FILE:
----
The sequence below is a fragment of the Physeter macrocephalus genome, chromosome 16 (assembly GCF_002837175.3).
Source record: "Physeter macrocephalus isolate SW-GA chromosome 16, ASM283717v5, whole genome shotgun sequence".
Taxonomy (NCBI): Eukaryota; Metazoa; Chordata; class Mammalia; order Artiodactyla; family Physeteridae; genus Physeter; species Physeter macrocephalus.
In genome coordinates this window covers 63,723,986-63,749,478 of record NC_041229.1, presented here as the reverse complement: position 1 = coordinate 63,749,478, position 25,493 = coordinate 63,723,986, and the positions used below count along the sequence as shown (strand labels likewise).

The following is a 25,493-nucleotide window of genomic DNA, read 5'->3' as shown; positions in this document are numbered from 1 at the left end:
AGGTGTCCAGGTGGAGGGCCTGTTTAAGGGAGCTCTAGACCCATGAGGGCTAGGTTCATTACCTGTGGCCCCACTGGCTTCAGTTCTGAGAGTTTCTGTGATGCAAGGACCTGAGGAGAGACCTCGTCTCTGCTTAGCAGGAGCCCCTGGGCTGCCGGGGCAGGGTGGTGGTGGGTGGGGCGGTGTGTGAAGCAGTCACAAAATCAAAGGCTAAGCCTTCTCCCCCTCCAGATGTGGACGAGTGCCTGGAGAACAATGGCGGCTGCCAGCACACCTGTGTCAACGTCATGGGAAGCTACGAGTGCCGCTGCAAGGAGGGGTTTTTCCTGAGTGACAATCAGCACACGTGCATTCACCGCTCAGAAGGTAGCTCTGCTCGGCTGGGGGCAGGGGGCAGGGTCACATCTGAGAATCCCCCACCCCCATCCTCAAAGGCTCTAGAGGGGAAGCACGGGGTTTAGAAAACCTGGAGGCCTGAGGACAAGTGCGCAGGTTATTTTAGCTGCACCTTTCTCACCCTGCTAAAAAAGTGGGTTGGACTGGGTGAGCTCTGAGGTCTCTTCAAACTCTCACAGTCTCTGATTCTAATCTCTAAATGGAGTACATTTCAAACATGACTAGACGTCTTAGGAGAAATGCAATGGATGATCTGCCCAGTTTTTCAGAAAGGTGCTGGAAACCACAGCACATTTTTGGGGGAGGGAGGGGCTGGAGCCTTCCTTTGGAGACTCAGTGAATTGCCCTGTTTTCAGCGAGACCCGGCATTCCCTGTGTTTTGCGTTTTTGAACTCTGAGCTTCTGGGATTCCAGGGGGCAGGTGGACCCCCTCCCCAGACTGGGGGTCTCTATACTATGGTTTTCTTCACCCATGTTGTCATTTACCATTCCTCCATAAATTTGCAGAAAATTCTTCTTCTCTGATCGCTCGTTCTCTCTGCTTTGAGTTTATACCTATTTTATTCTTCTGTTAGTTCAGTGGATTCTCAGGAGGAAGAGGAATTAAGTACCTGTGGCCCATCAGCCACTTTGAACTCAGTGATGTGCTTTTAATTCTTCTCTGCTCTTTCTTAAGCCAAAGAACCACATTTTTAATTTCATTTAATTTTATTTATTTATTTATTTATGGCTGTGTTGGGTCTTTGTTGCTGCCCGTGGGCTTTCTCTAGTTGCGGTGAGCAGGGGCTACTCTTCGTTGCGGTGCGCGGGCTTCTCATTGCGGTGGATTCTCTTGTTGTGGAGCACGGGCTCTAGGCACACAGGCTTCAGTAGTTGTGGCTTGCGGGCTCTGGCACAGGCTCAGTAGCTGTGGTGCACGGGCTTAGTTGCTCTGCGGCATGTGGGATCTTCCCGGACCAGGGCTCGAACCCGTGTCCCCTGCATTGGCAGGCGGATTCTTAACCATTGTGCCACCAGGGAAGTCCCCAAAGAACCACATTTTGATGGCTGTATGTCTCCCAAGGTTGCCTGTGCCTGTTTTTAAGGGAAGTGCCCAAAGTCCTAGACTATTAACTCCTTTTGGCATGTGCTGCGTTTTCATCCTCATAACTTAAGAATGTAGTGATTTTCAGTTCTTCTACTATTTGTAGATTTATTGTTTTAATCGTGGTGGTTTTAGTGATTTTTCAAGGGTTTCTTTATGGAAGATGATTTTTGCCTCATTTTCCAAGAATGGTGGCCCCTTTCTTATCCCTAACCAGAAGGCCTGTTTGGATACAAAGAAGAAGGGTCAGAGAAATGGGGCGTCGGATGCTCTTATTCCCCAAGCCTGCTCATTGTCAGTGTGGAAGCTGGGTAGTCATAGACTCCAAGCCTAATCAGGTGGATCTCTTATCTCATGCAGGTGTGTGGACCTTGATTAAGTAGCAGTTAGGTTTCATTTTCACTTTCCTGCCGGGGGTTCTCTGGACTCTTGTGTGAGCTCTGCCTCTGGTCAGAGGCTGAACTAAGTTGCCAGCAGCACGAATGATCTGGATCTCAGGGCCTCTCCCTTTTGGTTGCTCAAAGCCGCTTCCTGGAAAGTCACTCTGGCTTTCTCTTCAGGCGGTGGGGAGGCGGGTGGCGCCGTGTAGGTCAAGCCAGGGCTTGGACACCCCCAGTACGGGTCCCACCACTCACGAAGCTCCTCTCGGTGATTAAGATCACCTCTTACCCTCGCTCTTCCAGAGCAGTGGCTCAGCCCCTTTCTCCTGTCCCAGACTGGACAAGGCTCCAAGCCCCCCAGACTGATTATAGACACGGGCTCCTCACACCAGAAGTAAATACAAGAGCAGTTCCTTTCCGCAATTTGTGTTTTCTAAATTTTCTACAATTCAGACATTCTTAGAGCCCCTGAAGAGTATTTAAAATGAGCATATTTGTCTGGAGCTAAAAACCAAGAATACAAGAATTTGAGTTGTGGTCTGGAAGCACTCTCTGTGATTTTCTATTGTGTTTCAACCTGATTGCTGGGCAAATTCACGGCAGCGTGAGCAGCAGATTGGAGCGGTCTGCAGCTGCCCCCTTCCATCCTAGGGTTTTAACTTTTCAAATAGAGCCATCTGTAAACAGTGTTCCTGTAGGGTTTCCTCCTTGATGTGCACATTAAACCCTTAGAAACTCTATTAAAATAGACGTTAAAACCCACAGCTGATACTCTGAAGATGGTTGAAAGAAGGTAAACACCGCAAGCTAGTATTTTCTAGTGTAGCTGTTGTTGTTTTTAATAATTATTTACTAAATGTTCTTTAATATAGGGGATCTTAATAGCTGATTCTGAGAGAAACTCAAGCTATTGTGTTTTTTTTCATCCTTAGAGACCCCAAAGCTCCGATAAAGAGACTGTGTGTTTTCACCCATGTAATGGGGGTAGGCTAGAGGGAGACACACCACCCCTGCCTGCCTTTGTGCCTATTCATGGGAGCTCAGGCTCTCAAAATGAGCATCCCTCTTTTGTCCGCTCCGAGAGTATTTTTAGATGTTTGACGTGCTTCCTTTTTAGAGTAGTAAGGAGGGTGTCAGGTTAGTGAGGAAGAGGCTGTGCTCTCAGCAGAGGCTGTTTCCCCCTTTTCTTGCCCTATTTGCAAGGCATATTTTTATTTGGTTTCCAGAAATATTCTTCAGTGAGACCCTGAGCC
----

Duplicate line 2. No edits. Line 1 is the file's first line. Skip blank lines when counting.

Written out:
Source record: "Physeter macrocephalus isolate SW-GA chromosome 16, ASM283717v5, whole genome shotgun sequence".